[Haskell-cafe] Ease of Haskell development on OS X?

Hans Aberg haberg at math.su.se
Fri Mar 20 17:02:05 EDT 2009

On 20 Mar 2009, at 21:05, David Leimbach wrote:

> > Since GHC is written in Haskell, do you need to have another Haskell
> > compiler installed before GHC 6.10.1 can be installed through  
> MacPorts?
> It bootstraps itself.
> ???  GHC does or MacPorts does.  My experience was that you needed  
> GHC to build GHC :-)

MacPort developers tweak sources into packages which can install by  
themselves. So one just types
   sudo port install ghc
and it does the rest. Here is info about ghc:
> $ port info ghc
> ghc 6.8.3, Revision 1, lang/ghc (Variants: universal, darwin_6,  
> darwin_7, darwin_8_powerpc, darwin_8_i386, darwin_9_powerpc,  
> darwin_9_i386, no_opengl)
> http://haskell.org/
> The Glasgow Haskell Compiler is a robust, fully-featured, optimising  
> compiler and interactive environment for Haskell 98, GHC compiles  
> Haskell to either native code or C. It implements numerous  
> experimental language extensions to Haskell 98, for example:  
> concurrency, a foreign language interface, multi-parameter type  
> classes, scoped type variables, existential and universal  
> quantification, unboxed types, exceptions, weak pointers, and so on.  
> GHC comes with a generational garbage collector, and a space and  
> time profiler.
> Library Dependencies: readline, gmp
> Runtime Dependencies: perl5.8
> Platforms: darwin
> Maintainers: gwright at macports.org

However, as someone needs to do the packaging, the versions tend to be  
older than from direct sources. So the latter is to be preferred, but  
the package manager does the package chasing for you (which is a  
problem with Gtk+ installed directly).

Therefore, as mentioned before, it might be best to install the GHC  
binaries and install libraries like Gtk+ from MacPorts. There is also  
Intel Gtk+ that binds directly to Aqua, the Mac OS X native GUI (for  
making native Mac OS X Applications):

You need to set of environmental variables UNIX style, but there is a  
Mac OS X way, too (see below). In the traditional way, one must be  
aware of that the shell 'bash' (see 'man bash') reads different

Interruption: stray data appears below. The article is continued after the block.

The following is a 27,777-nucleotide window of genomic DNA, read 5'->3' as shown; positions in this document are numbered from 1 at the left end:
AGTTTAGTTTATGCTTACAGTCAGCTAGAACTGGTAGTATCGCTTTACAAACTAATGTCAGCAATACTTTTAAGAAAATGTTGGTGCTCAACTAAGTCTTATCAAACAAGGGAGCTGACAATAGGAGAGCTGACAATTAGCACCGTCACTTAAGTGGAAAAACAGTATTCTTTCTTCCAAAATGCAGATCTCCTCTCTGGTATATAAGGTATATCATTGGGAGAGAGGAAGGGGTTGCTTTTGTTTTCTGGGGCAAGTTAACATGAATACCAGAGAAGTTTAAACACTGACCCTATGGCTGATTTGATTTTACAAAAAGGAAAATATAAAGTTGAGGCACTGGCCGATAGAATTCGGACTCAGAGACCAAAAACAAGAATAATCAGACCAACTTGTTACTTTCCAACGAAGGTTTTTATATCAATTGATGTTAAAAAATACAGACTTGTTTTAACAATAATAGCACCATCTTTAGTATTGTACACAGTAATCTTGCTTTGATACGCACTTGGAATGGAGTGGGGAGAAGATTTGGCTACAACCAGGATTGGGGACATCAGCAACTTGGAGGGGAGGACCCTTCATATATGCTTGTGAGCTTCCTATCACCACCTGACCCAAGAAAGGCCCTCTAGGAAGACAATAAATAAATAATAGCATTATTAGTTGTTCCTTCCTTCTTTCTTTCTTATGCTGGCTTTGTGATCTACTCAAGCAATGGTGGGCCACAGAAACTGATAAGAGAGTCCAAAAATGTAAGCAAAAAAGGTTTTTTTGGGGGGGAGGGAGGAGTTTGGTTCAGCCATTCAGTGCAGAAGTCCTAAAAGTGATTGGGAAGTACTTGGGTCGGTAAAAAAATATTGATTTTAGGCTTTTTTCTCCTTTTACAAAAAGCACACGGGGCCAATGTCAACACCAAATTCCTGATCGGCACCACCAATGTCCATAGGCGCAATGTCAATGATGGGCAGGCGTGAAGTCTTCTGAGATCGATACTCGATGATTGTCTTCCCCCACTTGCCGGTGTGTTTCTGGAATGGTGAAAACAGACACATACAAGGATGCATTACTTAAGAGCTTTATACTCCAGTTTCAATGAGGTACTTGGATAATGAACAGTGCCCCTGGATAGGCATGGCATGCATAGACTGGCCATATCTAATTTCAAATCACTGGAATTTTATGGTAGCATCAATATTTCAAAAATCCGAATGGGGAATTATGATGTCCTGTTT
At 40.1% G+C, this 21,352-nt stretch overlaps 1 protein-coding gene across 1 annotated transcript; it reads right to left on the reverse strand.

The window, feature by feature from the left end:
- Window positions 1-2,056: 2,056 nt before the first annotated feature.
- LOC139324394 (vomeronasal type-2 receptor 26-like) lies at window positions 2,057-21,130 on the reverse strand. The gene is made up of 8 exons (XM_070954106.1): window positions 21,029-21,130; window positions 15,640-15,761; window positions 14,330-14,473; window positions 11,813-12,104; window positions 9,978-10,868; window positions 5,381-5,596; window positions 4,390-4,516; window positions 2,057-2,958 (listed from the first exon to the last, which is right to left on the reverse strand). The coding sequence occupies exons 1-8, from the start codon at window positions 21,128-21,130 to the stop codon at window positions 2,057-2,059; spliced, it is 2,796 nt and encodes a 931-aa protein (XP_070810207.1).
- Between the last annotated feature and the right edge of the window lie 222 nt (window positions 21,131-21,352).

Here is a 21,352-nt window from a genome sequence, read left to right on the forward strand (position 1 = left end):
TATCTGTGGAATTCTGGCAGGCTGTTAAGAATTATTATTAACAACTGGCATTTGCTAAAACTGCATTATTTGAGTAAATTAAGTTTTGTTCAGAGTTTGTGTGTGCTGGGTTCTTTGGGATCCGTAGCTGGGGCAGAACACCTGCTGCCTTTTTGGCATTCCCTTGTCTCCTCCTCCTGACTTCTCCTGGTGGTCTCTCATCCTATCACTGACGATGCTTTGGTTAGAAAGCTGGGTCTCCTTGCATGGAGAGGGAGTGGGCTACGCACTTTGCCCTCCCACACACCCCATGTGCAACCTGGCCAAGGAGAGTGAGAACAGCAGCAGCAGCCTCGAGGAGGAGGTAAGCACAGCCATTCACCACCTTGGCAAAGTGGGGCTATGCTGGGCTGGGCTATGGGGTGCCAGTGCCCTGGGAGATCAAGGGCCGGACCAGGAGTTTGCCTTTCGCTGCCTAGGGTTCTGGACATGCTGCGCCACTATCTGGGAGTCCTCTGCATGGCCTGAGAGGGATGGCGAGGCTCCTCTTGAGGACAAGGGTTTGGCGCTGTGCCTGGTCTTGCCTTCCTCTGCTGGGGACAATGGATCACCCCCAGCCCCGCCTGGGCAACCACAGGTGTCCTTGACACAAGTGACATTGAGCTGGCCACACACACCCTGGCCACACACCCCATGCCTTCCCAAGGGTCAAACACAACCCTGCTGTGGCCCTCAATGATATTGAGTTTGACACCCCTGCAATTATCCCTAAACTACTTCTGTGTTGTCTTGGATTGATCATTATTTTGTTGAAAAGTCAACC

startup files when called as a login shell (as from the Terminal) and  
non-login-shell (as from X11 and xterm). For the former, one can put  
the stuff in .profile, and the latter .bashrc. To make things simple,  
one can put in .bashrc:
   source ~/.profile
thus reading .profile. In .profile, one might put something like the  
stuff at the bottom of this letter (which also adds support for the  
other package manager, as well admitting user binaries to be installed).

There is another, Mac OS X specific way (also see below): go to  
Terminal, and make a directory:
   mkdir .MacOSX
   cd .MacOSX
   touch environment.plist
   open -a Xcode environment.plist
The last command opens the file into the Xcode editor, which has a  
facility to create the special format for these files. Pne drawback of  
this method is the one has to log out and login again to set them.

This assumes you have installed Xcode, wither from the installation  
disk, or by signing up as a developer at http://developer.apple.com/

When working with files, it is convenient to set them so that they  
open in your favorite program. For that, I have found it convenient to  
install a System Preferences panel 'Default Apps' found at
I see now they have one for editing the environment.plist file.

If you come from a non-UNIX (POSIX) platform, then note that in order  
to work as root, it is most of the time sufficient to use (from an  
administrator account)
   sudo -s
The 'root' account is by default disabled (can be started from the  
Directory Utility). Also never edit in /usr/ outside /usr/local/, the  
other system directories, or /System/ as they belong to the system  
installation (Mac OS X user modified system files are out into / 
Library/, but often via some other program which does safety checks.)

   Hans Aberg

# Add to end of searchpath:
   if ! eval test -z "\"\${$1##*:$2:*}\"" -o -z "\"\${$1%%*:$2}\"" -o - 
z "\"\${$1##$2:*}\"" -o -z "\"\${$1##$2}\"" ; then
     eval "$1=\$$1:$2"

# Add to beginning of searchpath:
   if ! eval test -z "\"\${$1##*:$2:*}\"" -o -z "\"\${$1%%*:$2}\"" -o - 
z "\"\${$1##$2:*}\"" -o -z "\"\${$1##$2}\"" ; then
     eval "$1=$2:\$$1"

# Set system searchpaths:

# In the case a directory may exist (depending on the program) both  
with and without
# parent directory 'share/' (like in the cae of MANPATH and INFOPATH),  
the 'share/'
# version is put first, as it is what is used in /usr on Mac OS X  
# The idea is that if a program is somehow adapted to this platform,  
the the stuff will
# be moved to the 'share/' variation, and should thus be ovverride the  
unadapted versions.


# Prepend Fink searchpaths:
test -r /sw/bin/init.sh && . /sw/bin/init.sh

# Prepend MacPorts (former DarwinPorts) searchpaths:
prepend_path PATH /opt/local/bin:/opt/local/sbin
prepend_path MANPATH /opt/local/share/man:/opt/local/man
prepend_path INFOPATH /opt/local/share/info:/opt/local/info
prepend_path LIBPATH /opt/local/lib

# Prepend MacTeX paths
prepend_path PATH /usr/texbin
prepend_path MANPATH /usr/local/texlive/2007/texmf/doc/man
prepend_path INFOPATH /usr/local/texlive/2007/texmf/doc/info

# Prepend /usr/local/ searchpaths:
prepend_path PATH /usr/local/bin:/usr/local/X11R6/bin
prepend_path MANPATH /usr/local/share/man:/usr/local/man
prepend_path INFOPATH /usr/local/share/info:/usr/local/info
prepend_path LIBPATH /usr/local/lib

# Prepend $HOME searchpaths:
prepend_path PATH $HOME/local/bin
prepend_path MANPATH $HOME/local/share/man:$HOME/local/man
prepend_path INFOPATH $HOME/local/share/info:$HOME/local/info
prepend_path LIBPATH $HOME/local/lib

# Export changed paths:
export PATH
export MANPATH
export LIBPATH

More information about the Haskell-Cafe mailing list